The issue, which has become the focus of national advocacy efforts, is about more than just about graduation requirements. That computer sciences is an elective means that perversely, despite the national “skill gap,” it’s often among the courses removed from the curriculum when schools face budget cuts. In California, fewer than 200 high schools offer AP Computer Science out of more than 1,300 schools, says UC Irvine informatics professor and computer science education advocate Debra Richardson.

It’s also an equality issue. Besides the privilege of having it at their school, students who take computer science also often have what’s called “preparatory privilege,” says Julie Flapan, the executive director of Alliance for California Computer Education for Students and Schools, or ACCESS. It may be that they have savvier, English-speaking parents, or come from upper-class districts with better career guidance. Often, it may be that they are male and white, because these demographics describe the role models and norms today. One study by the Computer Science Teachers Association found that the most important factor in whether young women and students of color choose to take computer science is if it counts towards a high school graduation requirement.

Organizations around the country, from the national coalition Code.org to state-focused groups like ACCESS are now aiming to change this with a mix of lobbying, organizing, and public-awareness raising, like the Hour of Code effort. ACCESS is first focusing its work on getting the University of California and California State University systems to count computer science towards one of the core admissions requirements for high school graduates applying to enroll (see their online petition here). Today, about 15 states have acted to include computer science classes as an option among their core high school graduation requirements, but most have made this change within the last two years. Most recently, the Chicago public school system added computer science to its core high school curriculum.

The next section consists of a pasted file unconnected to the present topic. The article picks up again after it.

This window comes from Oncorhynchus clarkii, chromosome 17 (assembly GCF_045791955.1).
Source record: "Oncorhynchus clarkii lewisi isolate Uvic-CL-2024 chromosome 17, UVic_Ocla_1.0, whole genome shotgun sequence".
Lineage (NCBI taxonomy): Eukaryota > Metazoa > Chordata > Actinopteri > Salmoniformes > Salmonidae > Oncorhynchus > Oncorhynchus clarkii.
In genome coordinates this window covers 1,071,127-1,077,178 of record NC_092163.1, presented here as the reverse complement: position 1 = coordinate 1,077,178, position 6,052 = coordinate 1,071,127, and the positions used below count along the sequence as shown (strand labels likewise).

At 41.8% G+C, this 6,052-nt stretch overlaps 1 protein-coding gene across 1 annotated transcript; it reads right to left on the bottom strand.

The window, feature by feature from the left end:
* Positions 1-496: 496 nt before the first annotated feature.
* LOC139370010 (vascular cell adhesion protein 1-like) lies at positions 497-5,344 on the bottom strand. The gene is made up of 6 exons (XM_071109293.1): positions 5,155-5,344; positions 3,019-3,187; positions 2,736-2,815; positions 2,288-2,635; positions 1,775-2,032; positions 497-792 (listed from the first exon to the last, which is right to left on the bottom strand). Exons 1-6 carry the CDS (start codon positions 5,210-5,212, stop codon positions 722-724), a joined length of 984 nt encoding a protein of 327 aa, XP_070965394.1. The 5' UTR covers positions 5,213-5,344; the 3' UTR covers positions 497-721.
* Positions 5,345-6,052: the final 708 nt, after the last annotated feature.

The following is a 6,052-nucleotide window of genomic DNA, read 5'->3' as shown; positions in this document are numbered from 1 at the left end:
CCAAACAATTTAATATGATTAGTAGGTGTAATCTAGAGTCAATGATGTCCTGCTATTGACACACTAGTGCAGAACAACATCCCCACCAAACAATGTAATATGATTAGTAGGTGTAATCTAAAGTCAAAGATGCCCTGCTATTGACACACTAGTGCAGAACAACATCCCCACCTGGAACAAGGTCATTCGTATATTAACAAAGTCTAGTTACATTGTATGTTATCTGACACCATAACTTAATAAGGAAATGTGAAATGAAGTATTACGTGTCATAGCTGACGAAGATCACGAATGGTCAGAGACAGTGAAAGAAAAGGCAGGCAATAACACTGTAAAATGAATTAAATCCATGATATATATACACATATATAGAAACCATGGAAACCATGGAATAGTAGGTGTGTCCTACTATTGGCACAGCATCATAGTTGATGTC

Not everyone believes that computer science should count, however. Raising the number of courses required to graduate high school can reduce graduation rates, which some education advocates oppose. Yet simply adding computer science as an additional option to fulfill existing requirements might mean students take one fewer traditional classes, such as physics or calculus–a fact that’s difficult for some science and math teachers to swallow (though Flapan says the math community is more open). States like Washington have gone with this latter approach, however: “There’s a way of easing into this. It’s not taking anything away. It’s just saying that if a student does take it, it should count for something. Computer science is a rigorous course,” says Richardson.

There are also efforts to teach high-level computer science in ways that appeal to a broader audience. The current Advanced Placement Computer Science course is really a skill-based programming course, but right now a new AP course–Computer Science Principles–is being piloted that would take a much broader approach. Students would survey topics in the fields, from human computer interaction and algorithms to software engineering and big data. The first AP exam for this course is planned for 2016.